After slowing late last year, the U.S. economy is accelerating in 2006 like a four-man bobsled on a straightaway. Some experts figure first-quarter growth may exceed a 5% annual rate, up from the 1.1% initially reported for the fourth quarter of 2005. Both consumers and business seem revved up: On Feb. 14 the Commerce Dept. said retail sales grew an eye-popping 2.3%, seasonally adjusted, from December to January, aided by the warmest January on record. And on Feb. 15 the Fed said factory output rose a solid 0.7% in January.
This means the Fed will likely lift the federal funds rate another quarter point, to 4.75%, at its Mar. 27-28 meeting, the first with Ben Bernanke as chairman. Bernanke played it cool in Feb. 15 testimony, simply saying "I concur" with the Greenspan Fed's statement that more tightening may be what the economic doctor ordered.
See "Chairman Bernanke Goes Up the Hill"
The Gulf of Mexico ought to look mighty good to oil companies these days. Even with oil below $58 a barrel on Feb. 15, the lowest close in nearly two months, and natural gas costing less than half what it did in December, prices remain high enough to support risky ventures. And as The New York Times (NYT) revealed on Feb. 14, the industry will benefit from an estimated windfall of $7 billion over the next five years from a policy that lets producers off the hook for royalties. So how come there are only 75 rigs at work in the Gulf, down almost 25% from a year ago, according to Baker Hughes? (BHI) Partly we can thank Misses Katrina and Rita, but a major factor is overseas competition for ocean rigs. For now, Washington's pricey incentives probably won't spark much new supply.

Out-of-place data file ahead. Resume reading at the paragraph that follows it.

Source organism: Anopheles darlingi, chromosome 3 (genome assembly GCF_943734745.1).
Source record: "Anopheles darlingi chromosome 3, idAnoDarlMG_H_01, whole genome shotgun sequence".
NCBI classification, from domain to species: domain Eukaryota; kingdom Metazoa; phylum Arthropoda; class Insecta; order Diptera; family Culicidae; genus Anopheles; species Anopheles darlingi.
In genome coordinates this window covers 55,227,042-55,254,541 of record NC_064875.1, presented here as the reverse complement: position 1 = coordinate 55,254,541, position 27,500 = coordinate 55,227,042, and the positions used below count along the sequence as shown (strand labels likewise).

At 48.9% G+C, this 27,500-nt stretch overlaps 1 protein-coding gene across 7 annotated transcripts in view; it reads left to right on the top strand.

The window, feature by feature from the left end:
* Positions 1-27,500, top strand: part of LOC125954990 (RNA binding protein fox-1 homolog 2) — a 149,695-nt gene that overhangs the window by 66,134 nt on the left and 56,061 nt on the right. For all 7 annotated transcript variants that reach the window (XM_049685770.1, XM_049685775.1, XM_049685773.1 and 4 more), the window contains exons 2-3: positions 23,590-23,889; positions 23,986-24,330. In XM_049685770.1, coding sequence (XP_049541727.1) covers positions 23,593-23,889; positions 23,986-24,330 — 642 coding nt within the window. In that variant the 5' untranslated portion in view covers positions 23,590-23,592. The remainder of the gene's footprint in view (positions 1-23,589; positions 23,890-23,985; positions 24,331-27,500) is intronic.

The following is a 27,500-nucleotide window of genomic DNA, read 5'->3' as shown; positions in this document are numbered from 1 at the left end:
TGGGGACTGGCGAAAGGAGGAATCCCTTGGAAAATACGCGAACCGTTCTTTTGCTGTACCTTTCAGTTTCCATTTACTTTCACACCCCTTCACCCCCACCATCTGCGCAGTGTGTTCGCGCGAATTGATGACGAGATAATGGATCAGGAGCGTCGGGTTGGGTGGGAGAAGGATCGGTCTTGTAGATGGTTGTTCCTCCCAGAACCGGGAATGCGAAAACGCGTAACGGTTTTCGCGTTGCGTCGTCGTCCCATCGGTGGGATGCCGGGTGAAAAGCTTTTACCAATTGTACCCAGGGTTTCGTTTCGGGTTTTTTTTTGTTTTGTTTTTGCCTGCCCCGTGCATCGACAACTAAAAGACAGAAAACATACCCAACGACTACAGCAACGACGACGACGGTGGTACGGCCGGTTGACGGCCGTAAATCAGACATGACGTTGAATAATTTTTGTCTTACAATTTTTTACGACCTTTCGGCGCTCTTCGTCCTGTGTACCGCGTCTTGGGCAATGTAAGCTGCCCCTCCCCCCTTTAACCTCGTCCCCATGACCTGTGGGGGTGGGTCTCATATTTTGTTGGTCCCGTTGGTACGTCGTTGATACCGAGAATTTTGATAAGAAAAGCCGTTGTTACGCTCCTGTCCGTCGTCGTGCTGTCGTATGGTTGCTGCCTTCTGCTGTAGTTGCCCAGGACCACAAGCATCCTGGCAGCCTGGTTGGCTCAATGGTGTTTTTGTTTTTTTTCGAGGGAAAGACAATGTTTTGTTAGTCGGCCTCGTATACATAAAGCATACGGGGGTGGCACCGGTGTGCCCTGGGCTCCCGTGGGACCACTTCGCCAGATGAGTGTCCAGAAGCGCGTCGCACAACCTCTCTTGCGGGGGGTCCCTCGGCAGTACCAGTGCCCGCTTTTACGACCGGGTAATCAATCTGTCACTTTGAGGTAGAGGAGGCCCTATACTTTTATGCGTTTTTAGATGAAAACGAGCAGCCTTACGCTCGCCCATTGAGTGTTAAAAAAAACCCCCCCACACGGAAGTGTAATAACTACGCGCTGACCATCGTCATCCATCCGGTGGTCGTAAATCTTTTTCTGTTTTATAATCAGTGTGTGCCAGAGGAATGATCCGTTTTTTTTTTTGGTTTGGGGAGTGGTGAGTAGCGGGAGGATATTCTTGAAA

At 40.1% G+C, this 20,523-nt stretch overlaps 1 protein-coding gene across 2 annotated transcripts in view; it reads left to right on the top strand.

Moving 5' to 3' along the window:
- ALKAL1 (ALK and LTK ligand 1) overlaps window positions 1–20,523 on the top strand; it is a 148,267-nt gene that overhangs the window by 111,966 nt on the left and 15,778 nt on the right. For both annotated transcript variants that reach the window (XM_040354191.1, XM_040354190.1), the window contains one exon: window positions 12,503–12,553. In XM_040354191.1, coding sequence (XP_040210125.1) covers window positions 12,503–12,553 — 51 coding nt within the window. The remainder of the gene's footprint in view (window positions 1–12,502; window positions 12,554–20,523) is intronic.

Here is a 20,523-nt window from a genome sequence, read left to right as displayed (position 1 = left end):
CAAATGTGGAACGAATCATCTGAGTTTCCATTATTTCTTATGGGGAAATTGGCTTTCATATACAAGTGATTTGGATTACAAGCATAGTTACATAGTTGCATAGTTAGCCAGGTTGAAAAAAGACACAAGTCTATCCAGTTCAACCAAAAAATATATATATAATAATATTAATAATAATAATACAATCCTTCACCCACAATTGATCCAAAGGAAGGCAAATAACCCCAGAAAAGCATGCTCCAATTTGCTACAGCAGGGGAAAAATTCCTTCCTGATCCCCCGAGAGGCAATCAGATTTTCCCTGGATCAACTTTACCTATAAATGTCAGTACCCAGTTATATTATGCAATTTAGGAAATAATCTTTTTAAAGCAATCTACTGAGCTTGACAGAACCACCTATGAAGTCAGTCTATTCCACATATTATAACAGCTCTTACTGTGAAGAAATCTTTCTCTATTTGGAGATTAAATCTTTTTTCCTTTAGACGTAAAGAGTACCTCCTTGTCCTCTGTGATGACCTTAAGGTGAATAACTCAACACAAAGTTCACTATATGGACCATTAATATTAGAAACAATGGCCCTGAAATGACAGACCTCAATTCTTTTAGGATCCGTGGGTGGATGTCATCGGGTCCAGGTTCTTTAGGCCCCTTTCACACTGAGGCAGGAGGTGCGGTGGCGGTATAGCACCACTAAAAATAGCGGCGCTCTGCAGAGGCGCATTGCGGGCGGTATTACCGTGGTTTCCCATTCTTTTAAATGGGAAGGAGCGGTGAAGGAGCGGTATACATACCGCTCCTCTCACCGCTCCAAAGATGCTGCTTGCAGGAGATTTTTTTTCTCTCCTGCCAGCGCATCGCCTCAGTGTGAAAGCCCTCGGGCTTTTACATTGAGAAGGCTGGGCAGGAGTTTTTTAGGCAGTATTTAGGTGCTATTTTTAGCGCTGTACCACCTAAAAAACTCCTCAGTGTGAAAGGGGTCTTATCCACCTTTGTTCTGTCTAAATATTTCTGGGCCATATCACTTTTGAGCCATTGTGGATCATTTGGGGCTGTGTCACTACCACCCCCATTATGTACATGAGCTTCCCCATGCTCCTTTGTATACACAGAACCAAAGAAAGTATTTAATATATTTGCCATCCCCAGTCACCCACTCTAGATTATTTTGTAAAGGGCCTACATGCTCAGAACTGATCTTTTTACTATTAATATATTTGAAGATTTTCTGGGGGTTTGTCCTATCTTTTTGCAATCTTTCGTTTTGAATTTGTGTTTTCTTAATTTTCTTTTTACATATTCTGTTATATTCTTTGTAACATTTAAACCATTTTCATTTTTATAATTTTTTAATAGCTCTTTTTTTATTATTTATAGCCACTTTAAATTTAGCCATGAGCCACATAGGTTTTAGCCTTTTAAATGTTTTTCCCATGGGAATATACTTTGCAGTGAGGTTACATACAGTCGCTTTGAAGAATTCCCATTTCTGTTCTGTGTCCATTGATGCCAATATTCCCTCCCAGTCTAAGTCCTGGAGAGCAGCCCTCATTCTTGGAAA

Is money management more trouble than it's worth? Merrill Lynch, (MER) which said on Feb. 15 that it's selling its asset management unit to BlackRock, (BLK) apparently thinks so, and other banks and brokerages could soon take the same path.